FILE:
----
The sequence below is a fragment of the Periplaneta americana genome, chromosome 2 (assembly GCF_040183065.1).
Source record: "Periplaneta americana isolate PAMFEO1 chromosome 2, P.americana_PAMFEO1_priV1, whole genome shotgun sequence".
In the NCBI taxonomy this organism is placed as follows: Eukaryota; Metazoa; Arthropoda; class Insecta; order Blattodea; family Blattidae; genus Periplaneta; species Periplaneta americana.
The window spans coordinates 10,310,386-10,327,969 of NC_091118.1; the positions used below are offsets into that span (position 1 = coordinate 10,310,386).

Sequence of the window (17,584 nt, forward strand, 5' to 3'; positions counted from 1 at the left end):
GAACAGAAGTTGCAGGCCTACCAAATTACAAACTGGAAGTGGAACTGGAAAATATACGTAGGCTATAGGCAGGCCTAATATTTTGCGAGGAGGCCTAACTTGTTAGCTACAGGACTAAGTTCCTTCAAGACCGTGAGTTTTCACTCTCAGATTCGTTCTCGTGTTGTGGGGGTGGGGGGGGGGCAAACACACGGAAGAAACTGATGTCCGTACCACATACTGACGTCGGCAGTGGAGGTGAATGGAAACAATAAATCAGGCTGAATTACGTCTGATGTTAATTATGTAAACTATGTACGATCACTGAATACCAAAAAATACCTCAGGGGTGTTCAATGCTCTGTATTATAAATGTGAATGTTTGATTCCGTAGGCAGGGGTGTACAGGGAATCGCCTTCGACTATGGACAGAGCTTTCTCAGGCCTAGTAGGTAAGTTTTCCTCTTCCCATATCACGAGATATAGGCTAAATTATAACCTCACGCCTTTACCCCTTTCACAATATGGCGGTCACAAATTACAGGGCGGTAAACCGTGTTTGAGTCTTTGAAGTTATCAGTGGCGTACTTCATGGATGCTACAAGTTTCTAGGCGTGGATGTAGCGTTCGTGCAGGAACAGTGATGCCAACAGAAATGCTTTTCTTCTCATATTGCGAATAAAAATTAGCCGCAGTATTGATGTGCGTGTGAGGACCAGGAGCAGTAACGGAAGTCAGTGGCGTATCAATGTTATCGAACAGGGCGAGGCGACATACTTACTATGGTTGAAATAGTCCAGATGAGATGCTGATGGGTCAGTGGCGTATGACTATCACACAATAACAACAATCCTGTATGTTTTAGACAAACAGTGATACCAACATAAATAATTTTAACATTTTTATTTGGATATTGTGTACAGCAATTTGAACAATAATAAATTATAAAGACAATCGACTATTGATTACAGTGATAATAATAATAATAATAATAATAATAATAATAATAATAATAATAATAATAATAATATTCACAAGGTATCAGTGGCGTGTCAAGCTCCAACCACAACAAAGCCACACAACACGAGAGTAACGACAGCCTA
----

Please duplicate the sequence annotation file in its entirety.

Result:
The sequence below is a fragment of the Periplaneta americana genome, chromosome 2 (assembly GCF_040183065.1).
Source record: "Periplaneta americana isolate PAMFEO1 chromosome 2, P.americana_PAMFEO1_priV1, whole genome shotgun sequence".
In the NCBI taxonomy this organism is placed as follows: Eukaryota; Metazoa; Arthropoda; class Insecta; order Blattodea; family Blattidae; genus Periplaneta; species Periplaneta americana.
The window spans coordinates 10,310,386-10,327,969 of NC_091118.1; the positions used below are offsets into that span (position 1 = coordinate 10,310,386).

Sequence of the window (17,584 nt, forward strand, 5' to 3'; positions counted from 1 at the left end):
GAACAGAAGTTGCAGGCCTACCAAATTACAAACTGGAAGTGGAACTGGAAAATATACGTAGGCTATAGGCAGGCCTAATATTTTGCGAGGAGGCCTAACTTGTTAGCTACAGGACTAAGTTCCTTCAAGACCGTGAGTTTTCACTCTCAGATTCGTTCTCGTGTTGTGGGGGTGGGGGGGGGGCAAACACACGGAAGAAACTGATGTCCGTACCACATACTGACGTCGGCAGTGGAGGTGAATGGAAACAATAAATCAGGCTGAATTACGTCTGATGTTAATTATGTAAACTATGTACGATCACTGAATACCAAAAAATACCTCAGGGGTGTTCAATGCTCTGTATTATAAATGTGAATGTTTGATTCCGTAGGCAGGGGTGTACAGGGAATCGCCTTCGACTATGGACAGAGCTTTCTCAGGCCTAGTAGGTAAGTTTTCCTCTTCCCATATCACGAGATATAGGCTAAATTATAACCTCACGCCTTTACCCCTTTCACAATATGGCGGTCACAAATTACAGGGCGGTAAACCGTGTTTGAGTCTTTGAAGTTATCAGTGGCGTACTTCATGGATGCTACAAGTTTCTAGGCGTGGATGTAGCGTTCGTGCAGGAACAGTGATGCCAACAGAAATGCTTTTCTTCTCATATTGCGAATAAAAATTAGCCGCAGTATTGATGTGCGTGTGAGGACCAGGAGCAGTAACGGAAGTCAGTGGCGTATCAATGTTATCGAACAGGGCGAGGCGACATACTTACTATGGTTGAAATAGTCCAGATGAGATGCTGATGGGTCAGTGGCGTATGACTATCACACAATAACAACAATCCTGTATGTTTTAGACAAACAGTGATACCAACATAAATAATTTTAACATTTTTATTTGGATATTGTGTACAGCAATTTGAACAATAATAAATTATAAAGACAATCGACTATTGATTACAGTGATAATAATAATAATAATAATAATAATAATAATAATAATAATAATAATAATAATAATATTCACAAGGTATCAGTGGCGTGTCAAGCTCCAACCACAACAAAGCCACACAACACGAGAGTAACGACAGCCTA